Salzburg is a city with a rich cultural life and a lot of well-respected institutions. There are various galleries, for example ‘The Thadeus Ropac Gallery’ and the high reputation of the ‘Salzburg Festival’ goes beyond boarders. Those responsible promote Salzburg as a cultural stronghold and therefore try to enable easy access to certain segments of the arts. This opens up a lot of possibilities but it is primarily the established artists who get promoted. A large part of the arts in Salzburg is defined by high culture and young innovative movements that push the arts of the future are rare. Nevertheless, cultural institutions, as well as small businesses and associations committed to helping young artists who are new to the scene, do exist. They give, especially local artists, a platform for presentation and the necessary support for development.

When, how and why started your art practice?

What do you like/dislike about the art world?

I have always been interested in painting and drawing but my true passion for the arts I found during my studies in communication science. Throughout my Erasmus exchange program in Spain, I felt an extensive need to express myself. At that point I didn’t know how to deal with this drive which made me feel a little trapped back then. Only when I came back to my home town, Salzburg, did I discover the arts as a medium to free my inner demons. Since then I have regularly attended art courses and have exhibited throughout Germany and Austria.

What I like about the art world is that it is a place where people can be free, a place that gives a voice to those who think differently; it is a place for those who are trying to cause change, or who just wish to express themselves. This openness is what gives art its extraordinary adaptable power. Nevertheless, even a world that claims to be so extremely flexible is defined by specific rules. The more you get involved with the big fish the more you are playing by someone else’s rules and the enforced pattern about whom to like or dislike as well as what to say and what better remains unsaid. In this world even authenticity is staged. Luckily, it is possible to avoid following those rigid moralities and to put the arts back where it belongs (from my point of view) – into the eye of the beholder.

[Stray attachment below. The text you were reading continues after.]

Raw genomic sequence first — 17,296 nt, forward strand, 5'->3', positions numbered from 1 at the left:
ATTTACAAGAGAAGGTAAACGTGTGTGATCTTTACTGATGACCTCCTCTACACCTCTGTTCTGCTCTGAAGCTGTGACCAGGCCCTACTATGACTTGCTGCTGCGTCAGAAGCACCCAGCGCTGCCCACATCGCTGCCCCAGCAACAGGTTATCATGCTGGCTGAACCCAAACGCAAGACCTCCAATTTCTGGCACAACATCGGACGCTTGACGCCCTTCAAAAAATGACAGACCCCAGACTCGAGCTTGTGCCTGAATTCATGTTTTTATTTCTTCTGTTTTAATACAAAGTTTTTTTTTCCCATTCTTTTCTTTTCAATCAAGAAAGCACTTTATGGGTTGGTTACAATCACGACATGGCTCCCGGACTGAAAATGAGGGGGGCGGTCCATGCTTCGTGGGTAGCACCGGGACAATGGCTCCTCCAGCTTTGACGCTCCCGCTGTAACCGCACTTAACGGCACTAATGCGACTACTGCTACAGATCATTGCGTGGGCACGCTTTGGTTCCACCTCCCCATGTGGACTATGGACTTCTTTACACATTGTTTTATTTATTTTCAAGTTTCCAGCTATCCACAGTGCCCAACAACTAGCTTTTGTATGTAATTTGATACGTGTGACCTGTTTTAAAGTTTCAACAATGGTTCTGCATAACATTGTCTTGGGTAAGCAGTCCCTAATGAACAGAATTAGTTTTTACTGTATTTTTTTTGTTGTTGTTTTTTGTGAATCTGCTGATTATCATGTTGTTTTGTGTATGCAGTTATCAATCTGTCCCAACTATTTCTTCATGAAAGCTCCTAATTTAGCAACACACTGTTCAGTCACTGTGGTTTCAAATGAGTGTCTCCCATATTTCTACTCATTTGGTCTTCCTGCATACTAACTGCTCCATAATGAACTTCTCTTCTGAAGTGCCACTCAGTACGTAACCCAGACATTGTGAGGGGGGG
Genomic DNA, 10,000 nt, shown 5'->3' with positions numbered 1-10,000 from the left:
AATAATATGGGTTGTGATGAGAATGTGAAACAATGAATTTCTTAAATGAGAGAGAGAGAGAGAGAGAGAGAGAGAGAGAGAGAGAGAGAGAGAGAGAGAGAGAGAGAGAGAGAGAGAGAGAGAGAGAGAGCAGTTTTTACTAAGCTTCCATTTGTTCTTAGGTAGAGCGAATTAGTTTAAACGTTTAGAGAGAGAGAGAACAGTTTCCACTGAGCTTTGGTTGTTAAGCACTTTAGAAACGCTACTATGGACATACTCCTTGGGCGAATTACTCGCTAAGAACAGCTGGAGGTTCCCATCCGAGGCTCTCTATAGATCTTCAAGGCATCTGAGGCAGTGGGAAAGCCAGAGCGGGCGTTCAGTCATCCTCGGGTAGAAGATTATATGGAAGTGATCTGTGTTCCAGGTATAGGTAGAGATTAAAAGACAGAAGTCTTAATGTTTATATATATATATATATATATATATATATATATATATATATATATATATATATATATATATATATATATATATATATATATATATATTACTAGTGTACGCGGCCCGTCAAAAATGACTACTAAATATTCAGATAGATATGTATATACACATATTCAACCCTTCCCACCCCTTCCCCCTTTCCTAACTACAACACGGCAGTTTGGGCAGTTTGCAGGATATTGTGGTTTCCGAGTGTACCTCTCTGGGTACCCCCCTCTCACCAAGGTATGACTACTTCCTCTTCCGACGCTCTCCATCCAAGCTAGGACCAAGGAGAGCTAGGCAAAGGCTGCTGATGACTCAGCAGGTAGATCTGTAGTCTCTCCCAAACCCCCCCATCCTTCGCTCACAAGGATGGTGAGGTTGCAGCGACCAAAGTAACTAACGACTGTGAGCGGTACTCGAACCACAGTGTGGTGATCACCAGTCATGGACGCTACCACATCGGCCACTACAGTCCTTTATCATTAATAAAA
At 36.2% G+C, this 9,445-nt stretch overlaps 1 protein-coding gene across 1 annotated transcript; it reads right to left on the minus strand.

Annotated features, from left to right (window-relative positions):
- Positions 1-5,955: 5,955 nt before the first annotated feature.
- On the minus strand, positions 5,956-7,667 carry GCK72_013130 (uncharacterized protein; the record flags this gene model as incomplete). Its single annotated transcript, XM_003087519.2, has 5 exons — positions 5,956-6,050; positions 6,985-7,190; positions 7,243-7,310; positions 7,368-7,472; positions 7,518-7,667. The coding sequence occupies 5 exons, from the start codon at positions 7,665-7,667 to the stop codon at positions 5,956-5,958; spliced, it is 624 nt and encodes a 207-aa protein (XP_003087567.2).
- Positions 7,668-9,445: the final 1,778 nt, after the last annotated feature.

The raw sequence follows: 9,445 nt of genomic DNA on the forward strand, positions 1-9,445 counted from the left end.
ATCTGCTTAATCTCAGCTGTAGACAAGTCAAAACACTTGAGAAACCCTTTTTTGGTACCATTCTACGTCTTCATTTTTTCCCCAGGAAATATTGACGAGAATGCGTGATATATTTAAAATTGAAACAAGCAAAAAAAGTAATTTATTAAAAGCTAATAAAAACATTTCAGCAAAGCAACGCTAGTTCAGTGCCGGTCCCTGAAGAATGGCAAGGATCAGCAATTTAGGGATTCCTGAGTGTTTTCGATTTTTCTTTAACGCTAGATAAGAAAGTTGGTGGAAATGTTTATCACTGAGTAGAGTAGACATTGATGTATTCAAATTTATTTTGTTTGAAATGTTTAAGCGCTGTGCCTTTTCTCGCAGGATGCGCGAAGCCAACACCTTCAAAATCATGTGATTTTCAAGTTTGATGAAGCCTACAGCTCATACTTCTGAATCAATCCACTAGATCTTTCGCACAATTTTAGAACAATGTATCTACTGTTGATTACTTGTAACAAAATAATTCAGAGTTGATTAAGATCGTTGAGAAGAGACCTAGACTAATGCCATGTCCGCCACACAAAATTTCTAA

I started painting as a method of pure self-expression but as my skills developed, I began to explore specific topics and integrated new materials and methods into my working process.

Even though Salzburg doesn’t provide studies for the applied arts there are other institutions for artistic practice and opportunities for international exchange. One of them is the ‘International Summer Academy of Fine Arts’, originally founded by Oskar Kokoschka. It is a great place for future networks and the creative energy is enhanced.


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What’s the best art tip you’ve ever received? I got a really helpful piece of advice from one of my teachers at the Summer Academy in Salzburg. It was – “to only internalize feedback and criticism that is helpful for my own practice.” When having exhibitions or participating in art courses I get a lot of feedback and input. While some comments I find useful, others may be well meant but not applicable for me as they come from a totally different angle. Of course, that doesn’t mean that you shouldn’t include a little bit of ‘out of the box thinking’ from here and there, but I think it is important to figure out who you want to listen to and who not as feedback from the wrong place can have a bad influence on your art practice. Therefore, to spend the precious energy one has on thinking about – or even inte-